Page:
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REVIEW: Did Beyonce's Lemonade Quench Your Thirst?

By now most people have seen the new visual album by Beyonce, which premiered on HBO this past weekend. The cultivation of high demand for a Beyonce project, and the sudden death of the music icon Prince, seemed to leave fans thirsty for a potent dose of art.


Lemonade is labeled as a visual album. Many great artist, such as Michael Jackson, Kanye West, and Prince, have evolved their audio to visual on the television or movie screen. Lemonade is magnificent to the viewing eye. In an almost hour long playback with very few speaking roles beyond Beyonce's, it is a hard task to extend a character's reach and importance, yet the people in Lemonade all showed strong definition. This was thanks to great directing and shot selection, Many scenes placed a person or group center frame, often looking right at the camera, and just held it there. This forces the viewer to analyze the person, to look into their eyes and try to figure out who they are, and what they are feeling. This technique worked the best when the mother's of Trayvon Martin and Mike Brown, along with other women who have lost someone, held picture frames of the deceased. This allowed the viewed to bring upon their own speculations and sequence of thought.


Where the imagery gives off happiness, sadness, and a sense of pride, the lyrics to Lemonade convey a different message of pain, anger, and self-confidence. The list of memorable lines are endless with many in actual song, but the brief monologues throughout provide the most depth. "So what are you going to say at my funeral now that you've killed me? Here lies the body of the love of my life whose heart I broke without a gun to my head." Her words are a fight, both outwardly and internally, to contest the troubles of life.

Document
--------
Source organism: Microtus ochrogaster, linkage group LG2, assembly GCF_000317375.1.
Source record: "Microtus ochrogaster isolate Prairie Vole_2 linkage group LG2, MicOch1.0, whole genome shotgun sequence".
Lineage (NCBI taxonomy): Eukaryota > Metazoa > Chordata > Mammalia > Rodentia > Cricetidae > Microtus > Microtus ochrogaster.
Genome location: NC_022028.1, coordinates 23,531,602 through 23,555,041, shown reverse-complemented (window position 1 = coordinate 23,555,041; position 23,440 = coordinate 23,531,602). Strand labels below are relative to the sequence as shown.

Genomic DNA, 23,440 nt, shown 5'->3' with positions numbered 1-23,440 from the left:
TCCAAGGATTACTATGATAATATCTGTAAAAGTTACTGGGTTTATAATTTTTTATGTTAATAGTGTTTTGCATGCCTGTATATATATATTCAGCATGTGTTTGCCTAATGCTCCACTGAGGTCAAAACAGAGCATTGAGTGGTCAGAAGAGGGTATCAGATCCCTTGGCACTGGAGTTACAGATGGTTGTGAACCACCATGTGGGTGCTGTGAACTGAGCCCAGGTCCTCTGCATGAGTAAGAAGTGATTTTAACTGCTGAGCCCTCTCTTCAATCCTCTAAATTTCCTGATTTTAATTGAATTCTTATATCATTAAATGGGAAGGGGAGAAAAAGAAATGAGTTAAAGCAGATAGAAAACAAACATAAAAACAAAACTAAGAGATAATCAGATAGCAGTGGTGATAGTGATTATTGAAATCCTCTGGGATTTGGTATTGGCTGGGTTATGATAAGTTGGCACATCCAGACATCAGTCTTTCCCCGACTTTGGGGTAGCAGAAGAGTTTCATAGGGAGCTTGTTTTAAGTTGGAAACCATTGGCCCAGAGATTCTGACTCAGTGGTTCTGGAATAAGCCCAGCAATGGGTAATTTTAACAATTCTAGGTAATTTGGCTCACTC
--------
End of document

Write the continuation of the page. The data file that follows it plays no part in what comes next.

Takeaways from Lemonade are in abundance! On the surface there is a bitterness of shame. A shadow cast upon men for their wrong doings and infidelity. It's hard to escape lines like, "He better call Becky with the good hair." Yikes! Countless memes and jokes have been created poking fun at the album's take on relationships. After all, Beyonce is on the highest of tiers in society, so the idea of a woman of her caliber to still have to deal with a cheating partner is tarnishing to the hearts of women, and to the trustworthiness of men. This sense of a harsh reality does fade through further examination.

On a deeper level, Lemonade is a story of truth. A rough truth, yet a successful one. The real message in this album is triumph. It is triumph over generation habits, over love, over self-esteem, over anything and everything that dares to stand in your way physically, mentally, or spiritually. Lemonade may not reach as broad an audience as Beyonce's past work, but it will surely be a well remembered album for her core audience, the African American woman.

p.s. with an amazing album like this how does DJ Khaled fit as an opener for her tour?

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